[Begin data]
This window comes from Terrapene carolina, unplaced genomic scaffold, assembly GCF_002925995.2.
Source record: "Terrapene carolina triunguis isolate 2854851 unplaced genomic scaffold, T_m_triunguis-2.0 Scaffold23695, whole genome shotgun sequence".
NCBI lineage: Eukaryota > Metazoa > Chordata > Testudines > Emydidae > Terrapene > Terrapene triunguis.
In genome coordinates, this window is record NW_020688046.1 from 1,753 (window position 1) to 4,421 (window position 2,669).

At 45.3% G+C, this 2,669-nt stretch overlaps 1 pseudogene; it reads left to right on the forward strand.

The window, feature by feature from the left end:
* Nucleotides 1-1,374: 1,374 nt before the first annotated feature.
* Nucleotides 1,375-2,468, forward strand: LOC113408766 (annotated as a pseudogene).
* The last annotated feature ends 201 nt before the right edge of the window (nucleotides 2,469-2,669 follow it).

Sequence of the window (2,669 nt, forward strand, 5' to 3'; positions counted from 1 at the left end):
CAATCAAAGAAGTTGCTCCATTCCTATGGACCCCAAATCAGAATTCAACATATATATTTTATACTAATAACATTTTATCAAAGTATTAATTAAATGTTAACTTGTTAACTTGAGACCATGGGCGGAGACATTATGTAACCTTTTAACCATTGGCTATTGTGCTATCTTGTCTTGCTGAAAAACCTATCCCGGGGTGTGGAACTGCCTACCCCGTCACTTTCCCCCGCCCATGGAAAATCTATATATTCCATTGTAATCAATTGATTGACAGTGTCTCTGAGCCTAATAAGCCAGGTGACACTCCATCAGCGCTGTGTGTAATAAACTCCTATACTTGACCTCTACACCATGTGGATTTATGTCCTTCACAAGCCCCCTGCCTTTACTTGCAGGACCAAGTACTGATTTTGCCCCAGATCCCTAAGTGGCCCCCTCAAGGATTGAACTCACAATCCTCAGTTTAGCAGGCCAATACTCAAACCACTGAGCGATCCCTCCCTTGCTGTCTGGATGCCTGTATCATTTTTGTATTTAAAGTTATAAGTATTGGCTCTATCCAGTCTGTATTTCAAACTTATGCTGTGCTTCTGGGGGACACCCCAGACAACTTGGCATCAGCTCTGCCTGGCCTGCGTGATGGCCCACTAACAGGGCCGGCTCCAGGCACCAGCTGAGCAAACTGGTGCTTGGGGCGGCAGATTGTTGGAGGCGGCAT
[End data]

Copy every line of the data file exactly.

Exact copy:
This window comes from Terrapene carolina, unplaced genomic scaffold, assembly GCF_002925995.2.
Source record: "Terrapene carolina triunguis isolate 2854851 unplaced genomic scaffold, T_m_triunguis-2.0 Scaffold23695, whole genome shotgun sequence".
NCBI lineage: Eukaryota > Metazoa > Chordata > Testudines > Emydidae > Terrapene > Terrapene triunguis.
In genome coordinates, this window is record NW_020688046.1 from 1,753 (window position 1) to 4,421 (window position 2,669).

At 45.3% G+C, this 2,669-nt stretch overlaps 1 pseudogene; it reads left to right on the forward strand.

The window, feature by feature from the left end:
* Nucleotides 1-1,374: 1,374 nt before the first annotated feature.
* Nucleotides 1,375-2,468, forward strand: LOC113408766 (annotated as a pseudogene).
* The last annotated feature ends 201 nt before the right edge of the window (nucleotides 2,469-2,669 follow it).

Sequence of the window (2,669 nt, forward strand, 5' to 3'; positions counted from 1 at the left end):
CAATCAAAGAAGTTGCTCCATTCCTATGGACCCCAAATCAGAATTCAACATATATATTTTATACTAATAACATTTTATCAAAGTATTAATTAAATGTTAACTTGTTAACTTGAGACCATGGGCGGAGACATTATGTAACCTTTTAACCATTGGCTATTGTGCTATCTTGTCTTGCTGAAAAACCTATCCCGGGGTGTGGAACTGCCTACCCCGTCACTTTCCCCCGCCCATGGAAAATCTATATATTCCATTGTAATCAATTGATTGACAGTGTCTCTGAGCCTAATAAGCCAGGTGACACTCCATCAGCGCTGTGTGTAATAAACTCCTATACTTGACCTCTACACCATGTGGATTTATGTCCTTCACAAGCCCCCTGCCTTTACTTGCAGGACCAAGTACTGATTTTGCCCCAGATCCCTAAGTGGCCCCCTCAAGGATTGAACTCACAATCCTCAGTTTAGCAGGCCAATACTCAAACCACTGAGCGATCCCTCCCTTGCTGTCTGGATGCCTGTATCATTTTTGTATTTAAAGTTATAAGTATTGGCTCTATCCAGTCTGTATTTCAAACTTATGCTGTGCTTCTGGGGGACACCCCAGACAACTTGGCATCAGCTCTGCCTGGCCTGCGTGATGGCCCACTAACAGGGCCGGCTCCAGGCACCAGCTGAGCAAACTGGTGCTTGGGGCGGCAGATTGTTGGAGGCGGCAT